I attended CoastCon in Biloxi, MS this weekend as part of my longer Gulf Wars trip. I’m now spending the week in Biloxi, looking out over the Gulf coast. Today the Gulf is restless with a 23mph wind out of the southeast. It’s 72, but it feels much chillier as the wind picks up water from the Gulf and carries in onshore.
Quite nice in a brisk way, actually, but it’s going to be a rainy week. My sunny days here I spent inside at the con. Ah well.
The con was quite enjoyable, if not terribly productive. It was fairly small, and I only had two panels. Hence, I had a lot of free time.
Fortunately, a couple of days ago, I read an article on Passive Voice about the difference in bookstores as opposed to comic book stores. Brick-and-mortar bookstores are dying while comic stores are often thriving. The reason, according to the writer, is the sense of community that comic stores create. Whether it’s a gaming event, or simply just to hang out and talk to other fans, people go to comic stores to just be there with friends far more than bookstores.
This struck a chord with me, in part because I totally agree with her assessment. I have not done enough to be a part of the science fiction and fantasy gaming community. This is especially silly on my part given the influence of D&D on my writing. I’m not saying only gamers will enjoy my stuff, only that gamers are likely to be some of my strongest readers, if they know I exist.
So, I’m resolved to fix that. Yes, mom, I did just find an excuse to game more often. Especially when I go to a convention and there are people I can hang out with for hours and talk about my books periodically. If I’m not on a panel, gaming is a place for me to meet people.
I know it’s obvious that gaming is a place to meet people. Oddly, it’s because gaming is something I always want to do that has held me back. I go to conventions to work, after all. So, it’s been a bit of an oversight on my part.
But this weekend convinced me I need to be more active in the gaming community, whether in KC or at a con. I spent virtually all of the weekend playing Pathfinder Society games. Pathfinder Society is just that, a society of people playing essentially D&D at cons. In other words, many times it’s the same people at a table, meaning I have a chance to make more meaningful connections. It helps that Pathfinder is one of my favorite games to play and I rarely get the opportunity.
In any case, I had a good time, but more importantly, made some connections and even sold some books immediately.
And I have some potential ideas to do some crossover things in the future.
When I wasn’t gaming, I did have two panels. Now, I must say that the way CoastCon set up their panels seemed odd to me. They consisted of one speaker, not three or four. In other words, it was me talking for an hour. More teaching a class than a collection of ideas.
Fortunately, I’ve taught a class or two here and there.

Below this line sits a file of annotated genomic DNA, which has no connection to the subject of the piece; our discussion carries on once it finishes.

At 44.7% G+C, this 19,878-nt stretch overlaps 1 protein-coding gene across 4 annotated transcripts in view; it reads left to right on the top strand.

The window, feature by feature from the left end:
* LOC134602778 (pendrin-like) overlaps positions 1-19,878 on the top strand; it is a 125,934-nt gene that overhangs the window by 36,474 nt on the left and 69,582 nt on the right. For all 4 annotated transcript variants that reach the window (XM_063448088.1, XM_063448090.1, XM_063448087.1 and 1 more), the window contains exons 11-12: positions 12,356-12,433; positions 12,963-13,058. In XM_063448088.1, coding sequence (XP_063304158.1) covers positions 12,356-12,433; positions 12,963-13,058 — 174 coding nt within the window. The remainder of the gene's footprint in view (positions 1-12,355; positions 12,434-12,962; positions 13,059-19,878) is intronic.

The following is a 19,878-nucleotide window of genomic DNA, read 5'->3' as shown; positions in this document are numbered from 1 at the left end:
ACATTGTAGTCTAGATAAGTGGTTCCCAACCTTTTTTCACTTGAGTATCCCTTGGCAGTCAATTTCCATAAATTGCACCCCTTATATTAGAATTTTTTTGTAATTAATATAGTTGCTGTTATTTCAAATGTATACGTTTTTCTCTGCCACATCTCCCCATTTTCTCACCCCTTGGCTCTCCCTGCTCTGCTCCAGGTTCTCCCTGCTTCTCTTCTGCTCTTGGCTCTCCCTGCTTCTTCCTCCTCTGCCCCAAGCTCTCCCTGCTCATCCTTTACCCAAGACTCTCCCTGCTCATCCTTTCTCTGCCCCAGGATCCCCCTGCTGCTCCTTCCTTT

The first panel was about Blending Noir in Science Fiction and Fantasy. I’ve talked about this before and will again, but this time I had to structure it a little more precisely. I only had three attendees, which actually turned out pretty good as I pulled them close and I led them in a discussion. I think it went well.
The second panel involved adding history to fiction. I really enjoyed this one and all of the seven attendees said it worked well. What I decided to do was recount the Martin Koszta Affair of 1853 and, as I did so, look for things that could inspire plot points or worldbuilding. I’d like to do this one again, even though it does require me to be the lone panelist, or at least just me and maybe a moderator to prime the audience’s pump for questions or comments here or there.
Overall, the con itself was very small and the venue was too large. It was at the Gulf Coast Convention Center and CoastCon was only one of four events happening there this weekend. There was the Everything Embroidery convention. I’ll wait a moment for all the embroiders out there to catch their breath. Yes, there was a time when a huge embroidery convention happened in the same building as a SF/F/gaming convention happened. Yes, you could have done both, or dropped the significant other off at CoastCon.
In any case, on Saturday there was also a Monster Truck thing in the Arena, and in the end of the convention center was the Seabee Ball.
Yes, parking on Saturday sucked, why do you ask?
Not only was the parking on Saturday inconvenient, I suspect that hurt attendance at the con. I can absolutely envision some people who wanted to get a Saturday-only pass to the con coming to the parking lot, finding there’s a parking fee (which was waived for people with weekend passes to CoastCon), and deciding not to attend after all.
I don’t know that I’ll ever come back to CoastCon. I only came this year because it was the week before Gulf Wars, meaning I could drive here, stay here, and then go an hour north to the event. I used Airbnb for the first time and found a condo across from the beach for $433 for 9 days, which is even better when you factor in it has a real kitchen and a washer/dryer. It’s small, but no smaller than a hotel room and I’ve saved some money by eating in.
The schedule might work again next year, so it’s not out of the question, but it’s also true that the weekend after Gulf Wars is MidSouthCon in Memphis. I might be able to find a place in Memphis for the week or possibly crash space.
I will say I’ve enjoyed the condo here. Part of it is the idea of staying in the same place for 9 straight days. If I’m calculating correctly, this is only the second such stretch in 2017.
We’ll see how productive I am this week. Early returns are very productive, given what I’ve done since the end of the con yesterday. I think I’ve got a good shot at finishing Where Now the Rider this week. If I do, then this week has been worth the price.
I think it’s time for me to take a nap so I can write again this evening. Have a great day.